Friends often ask me to recommend indie horror films on Netflix Instant. (American Netflix, sorry!) Now I can just send…
This collection is killer.
When a group of misfits is hired by an unknown third party to burglarize a desolate house and acquire a rare VHS tape, they discover more found footage than they bargained for.
V/H/S blends one of the newer fads in horror - the shaky found footage movie - with one of the oldest - the portmanteau anthology. It is an interesting blend, on paper at least, allowing the hottest new indie directors to flex their creative muscles in shorter form films whilst tackling a range of horror sub-genres. Unfortunately the results are far less interesting than the film’s potential. Rather than utilising the strengths of the portmanteau structure - allowing for wildly different stories with great hooks and twists - it merely accentuates the problem with the current trend of found footage stories.
Although the film works its way through most sub-genres of horror (vampires, stalkers etc.) all the self-contained stories are…
This review reportedly contains spoilers. I can handle the truth.
There is always one thing that makes or breaks a horror anthology for me, and for some people it's probably the most dismissive aspect but to me; the most important. I like to have a decent wraparound story, it doesn't matter if it's tongue-in-cheek and "hosted" with a ghoul presenting each story, a realtor showing houses, a witch in her kitchen or an ominous meeting in the heart of a cemetery, it's the bow on the package. V/H/S managed to present a couple decent segments (despite being found-footage) and had an interesting concept but I really hated the wraparound story. Besides being both confusing and unpleasant, it was unsatisfying. I would have rather seen the punks from the start have…
So basically every story in this anthology plays out in the exact same way:
-Introduction of characters
- A bit of walking around
- Some groovy camera angles to enhance the found footage feel
- The teeniest tiniest bit of suspense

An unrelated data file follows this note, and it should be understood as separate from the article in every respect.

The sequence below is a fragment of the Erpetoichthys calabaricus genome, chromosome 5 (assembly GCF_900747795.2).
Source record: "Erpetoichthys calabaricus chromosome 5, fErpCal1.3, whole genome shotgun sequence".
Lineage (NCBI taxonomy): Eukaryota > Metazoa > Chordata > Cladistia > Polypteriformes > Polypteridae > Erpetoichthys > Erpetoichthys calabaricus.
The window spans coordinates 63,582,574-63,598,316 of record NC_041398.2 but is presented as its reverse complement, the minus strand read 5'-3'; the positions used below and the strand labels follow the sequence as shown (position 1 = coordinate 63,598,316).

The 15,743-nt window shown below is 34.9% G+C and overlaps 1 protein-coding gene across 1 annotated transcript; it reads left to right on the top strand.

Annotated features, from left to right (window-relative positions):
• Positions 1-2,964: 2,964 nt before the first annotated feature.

- Some yummie and scrumptious gore
All in all there were two stories I really liked, the third one because it is rather insane and the fourth one because it is actually creepy and weird. The rest is instantly forgettabe.
Usually in anthologies there is a common theme or connecting thread. The only one I could find here is that apparently everyone involved bought crappy cameras and suffered from Parkinson's disease.
I could not believe just how boring this film is. It does not even attempt to be the least bit scary, just gory. I wouldn't even call this torture porn because at least Saw and Hostel attempted to scare you. And when are these found footage movies going to die out.
VHS is everything I hate about modern horror films. Character building is replaced by shallow jump-scares, tension is replaced by boredom, shaky-cam is used to up the fear when in reality it serves to obscure and distract the viewer from the action. I am certainly no horror expert, but at least films like Psycho 2 and Scream 4 attempt to tell a cohesive narrative. VHS thinks that it is enough to just to have a shock nonsensical ending to superficial bite-size anthology segments. Ambiguity and surrealism is not, by itself, enough to make for an interesting story. Unfortunately, VHS is a blood-soaked CGI gore-fest that you will forget immediately after viewing - well I did at least. I also find…
There is a fundamental untidiness which impedes V/H/S; heavily and irritatingly mitigating any piquancy. Granted, it's inherently destined to be disconnected but this shouldn't culminate in a film with erratic levels of finesse and intrigue. However it ultimately does; subsequently equaling a cumbersome product that fitfully capitalizes on its theoretically inspired concept.